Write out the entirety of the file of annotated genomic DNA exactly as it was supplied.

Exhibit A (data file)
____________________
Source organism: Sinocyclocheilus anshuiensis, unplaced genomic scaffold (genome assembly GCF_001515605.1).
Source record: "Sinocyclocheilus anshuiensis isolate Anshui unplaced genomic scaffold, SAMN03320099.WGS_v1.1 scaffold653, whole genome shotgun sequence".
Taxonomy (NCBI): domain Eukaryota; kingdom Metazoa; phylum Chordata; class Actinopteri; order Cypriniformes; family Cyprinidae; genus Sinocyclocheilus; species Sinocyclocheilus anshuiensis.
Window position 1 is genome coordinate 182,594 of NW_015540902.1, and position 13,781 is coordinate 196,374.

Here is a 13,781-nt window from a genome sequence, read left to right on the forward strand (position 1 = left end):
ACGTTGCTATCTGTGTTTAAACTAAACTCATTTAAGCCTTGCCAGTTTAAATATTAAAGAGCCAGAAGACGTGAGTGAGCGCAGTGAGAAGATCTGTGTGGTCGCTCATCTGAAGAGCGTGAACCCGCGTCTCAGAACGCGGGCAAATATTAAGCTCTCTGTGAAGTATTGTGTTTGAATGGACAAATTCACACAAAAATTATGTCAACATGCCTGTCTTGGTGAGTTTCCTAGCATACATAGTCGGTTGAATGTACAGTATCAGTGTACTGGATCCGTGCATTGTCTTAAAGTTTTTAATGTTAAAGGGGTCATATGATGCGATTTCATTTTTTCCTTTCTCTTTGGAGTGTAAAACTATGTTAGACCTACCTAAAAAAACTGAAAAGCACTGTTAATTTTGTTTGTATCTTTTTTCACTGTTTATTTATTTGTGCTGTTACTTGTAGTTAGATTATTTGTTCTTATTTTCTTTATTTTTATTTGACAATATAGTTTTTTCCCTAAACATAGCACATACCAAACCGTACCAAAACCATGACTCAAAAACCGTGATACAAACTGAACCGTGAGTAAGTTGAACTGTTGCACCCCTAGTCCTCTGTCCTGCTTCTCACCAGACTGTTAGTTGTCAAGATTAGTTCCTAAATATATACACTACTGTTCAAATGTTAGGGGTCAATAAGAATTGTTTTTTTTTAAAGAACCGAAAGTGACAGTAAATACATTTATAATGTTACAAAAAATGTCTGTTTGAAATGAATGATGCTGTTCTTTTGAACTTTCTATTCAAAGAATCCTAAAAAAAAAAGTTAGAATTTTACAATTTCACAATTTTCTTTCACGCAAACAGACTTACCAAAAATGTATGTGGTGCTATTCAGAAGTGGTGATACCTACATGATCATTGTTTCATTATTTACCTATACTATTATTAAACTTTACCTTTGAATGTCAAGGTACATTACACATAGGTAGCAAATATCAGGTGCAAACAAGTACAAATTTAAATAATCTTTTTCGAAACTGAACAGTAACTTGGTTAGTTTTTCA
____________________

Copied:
Source organism: Sinocyclocheilus anshuiensis, unplaced genomic scaffold (genome assembly GCF_001515605.1).
Source record: "Sinocyclocheilus anshuiensis isolate Anshui unplaced genomic scaffold, SAMN03320099.WGS_v1.1 scaffold653, whole genome shotgun sequence".
Taxonomy (NCBI): domain Eukaryota; kingdom Metazoa; phylum Chordata; class Actinopteri; order Cypriniformes; family Cyprinidae; genus Sinocyclocheilus; species Sinocyclocheilus anshuiensis.
Window position 1 is genome coordinate 182,594 of NW_015540902.1, and position 13,781 is coordinate 196,374.

Here is a 13,781-nt window from a genome sequence, read left to right on the forward strand (position 1 = left end):
ACGTTGCTATCTGTGTTTAAACTAAACTCATTTAAGCCTTGCCAGTTTAAATATTAAAGAGCCAGAAGACGTGAGTGAGCGCAGTGAGAAGATCTGTGTGGTCGCTCATCTGAAGAGCGTGAACCCGCGTCTCAGAACGCGGGCAAATATTAAGCTCTCTGTGAAGTATTGTGTTTGAATGGACAAATTCACACAAAAATTATGTCAACATGCCTGTCTTGGTGAGTTTCCTAGCATACATAGTCGGTTGAATGTACAGTATCAGTGTACTGGATCCGTGCATTGTCTTAAAGTTTTTAATGTTAAAGGGGTCATATGATGCGATTTCATTTTTTCCTTTCTCTTTGGAGTGTAAAACTATGTTAGACCTACCTAAAAAAACTGAAAAGCACTGTTAATTTTGTTTGTATCTTTTTTCACTGTTTATTTATTTGTGCTGTTACTTGTAGTTAGATTATTTGTTCTTATTTTCTTTATTTTTATTTGACAATATAGTTTTTTCCCTAAACATAGCACATACCAAACCGTACCAAAACCATGACTCAAAAACCGTGATACAAACTGAACCGTGAGTAAGTTGAACTGTTGCACCCCTAGTCCTCTGTCCTGCTTCTCACCAGACTGTTAGTTGTCAAGATTAGTTCCTAAATATATACACTACTGTTCAAATGTTAGGGGTCAATAAGAATTGTTTTTTTTTAAAGAACCGAAAGTGACAGTAAATACATTTATAATGTTACAAAAAATGTCTGTTTGAAATGAATGATGCTGTTCTTTTGAACTTTCTATTCAAAGAATCCTAAAAAAAAAAGTTAGAATTTTACAATTTCACAATTTTCTTTCACGCAAACAGACTTACCAAAAATGTATGTGGTGCTATTCAGAAGTGGTGATACCTACATGATCATTGTTTCATTATTTACCTATACTATTATTAAACTTTACCTTTGAATGTCAAGGTACATTACACATAGGTAGCAAATATCAGGTGCAAACAAGTACAAATTTAAATAATCTTTTTCGAAACTGAACAGTAACTTGGTTAGTTTTTCA